I do need to contact Crowthers in Oldham to have a chat about our propeller. We seem to have attracted more than our fair share of bent propeller blades that has cost us dearly. I would be interested to know if it is just bad luck or there is something we can do about it like changing it for one with a bit more metal in it, or of a different composition as it is becoming a yearly event. In fact having had a very bent blade on the Aylesbury arm last year on the way back north later on we have slightly bent a couple of blade tips again on the Macclesfield. We didn't notice anything major going through the prop but when I was checking down the weed hatch there were two bent. I was able to straighten them a bit but it isn't ideal is it.

September 2013 bent prop.

August 2014 bent prop.

I'm sure there will be lots of other things we will need but my head is too full already.

Thursday 19 February 2015

Perplexing perspex.

We have been thinking about fitting secondary double glazing to the boat so this week I have been looking about to see what is what. In the past, over the winter months we have used that clear plastic that is like shrink wrapping the window. I really enjoyed using the hair drier and see it contract and become tight as a drum. The problem was it quite easily got dislodged by curtains etc, and was a once only solution. We had found it very cheaply in the pound shops and discount stores previously but this year we didn't find any. It goes against our nature to pay full price and then throw it away. Hence we are looking for a different solution.

Hopper window on our boat. Taken in June 2013 when we were moored alongside the new development and hoarding by Droylsden Marina near Manchester.

The problem is that as can be seen above our windows have the hopper bracket that sticks out. If we covered the whole window with a secondary layer we would not be able to access the hopper window at all and the new panel would only be supported by what ever held it in place. I thought I would test with one window only covering the large lower pane and leaving the opening hopper available for operation. 

The advantages of this are that the secondary panel could rest on the wooden framing at the bottom and that we would have ventilation when required. The disadvantage is that the top bar of the window is not level with the outer surface of the black frame of the rest of the window.

My thoughts are that as it will not be a sealed and vacuumed unit I should be able to make a fair seal with just enough draft proofing material to fill in the gaps at the top. Anyway I am going to test the theory out and buy a  cut piece of perspex and some self adhesive A and B magnetic strip to go round the window and give it a go when we go next time. As the frame is black and the magnetic tape is black the tape shouldn't be seen when in place, or when the panels are down in the summer. All sounds good in theory so far anyway, and every little will help I'm sure.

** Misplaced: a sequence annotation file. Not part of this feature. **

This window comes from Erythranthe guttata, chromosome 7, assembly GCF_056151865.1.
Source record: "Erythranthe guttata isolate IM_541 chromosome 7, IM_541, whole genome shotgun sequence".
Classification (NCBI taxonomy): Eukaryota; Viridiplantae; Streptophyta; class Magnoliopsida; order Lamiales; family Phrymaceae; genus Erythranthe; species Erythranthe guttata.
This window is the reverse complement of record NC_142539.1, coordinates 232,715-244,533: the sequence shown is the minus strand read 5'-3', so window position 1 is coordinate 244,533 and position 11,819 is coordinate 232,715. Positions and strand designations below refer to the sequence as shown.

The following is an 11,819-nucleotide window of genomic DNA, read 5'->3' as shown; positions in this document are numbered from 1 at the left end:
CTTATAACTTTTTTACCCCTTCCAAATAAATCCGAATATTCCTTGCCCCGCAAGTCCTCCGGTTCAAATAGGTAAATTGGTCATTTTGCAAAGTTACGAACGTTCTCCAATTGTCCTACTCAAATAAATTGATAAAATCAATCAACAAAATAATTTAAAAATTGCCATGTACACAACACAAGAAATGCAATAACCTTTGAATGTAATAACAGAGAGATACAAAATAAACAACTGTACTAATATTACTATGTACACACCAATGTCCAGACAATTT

However when we were at the boat last weekend we didn't notice too much condensation build up when we had the heating and stove lit. The main place it was seen was in the bedroom after a night of two of us breathing out all that wet air! We didn't use the cooker much and I suppose that would be the main other culprit.

Savile Town Wharf, Dewsbury, where we are moored.

I will have to think of something for the side hatch too so that we can have it open for the light but closed off to prevent wind and rain getting in when we are moored. That will need at least three more coats of 'looking at' before I start anything.

Sunday 15 February 2015

Love is in the air as we spend time on the boat.

I wanted to do some thing really nice with Helen for  Valentine's Day so I took her to Dewsbury! We do love being on the boat. We arrived at the boat around lunch time on Saturday and immediately got to warming the boat up. We found that the electricity had run out, but it could only have been a day or two at the most as the batteries were nearly charged up fully. In fact  I was quite relieved as I really wanted  to change connections as we had terrible trouble getting the card  to go in the slot. I moved our cable to a more easily accessible slot, and joy of joys there was still some credit on it too. I checked that that the coldest inside temperature measured was only freezing despite the very low temperatures outside since we had last been. This explains why the electricity had been used up but proved that the heaters we have set to prevent too cold temperatures inside the boat are also working.

We quickly had the chimney on and the fire lit, along with the Hurricane. The gas was the next priority so  we could get a cup of tea along with turning the water from the tank back on and we were soon warmed up and it was all systems go again. After a bite to eat I was going to check out the engine hole but as it was raining I thought I would get a couple of inside jobs done. I couldn't resist starting the engine though and after ten seconds on the glow plugs it started first time with hardly any smoke at all. I don't want to jink anything but the engine as has never missed a beat so far. Now the boat was warm I switched of the controls to the Hurricane and set to moving the room thermostat from near the stern doors to in side the cabin space. I felt the heating was liable to cycle needlessly as the actual temperature inside the cabin, that is the other side of some heavy curtains, would be warm enough but by the colder air by the stern hatch etc. it was registering it was cold. I just extended the wires before drilling holes etc to check that the extra length would have no effect, which it didn't, and then swiftly fitted it. After initially tripping a breaker everything was fine so lets hope that it works.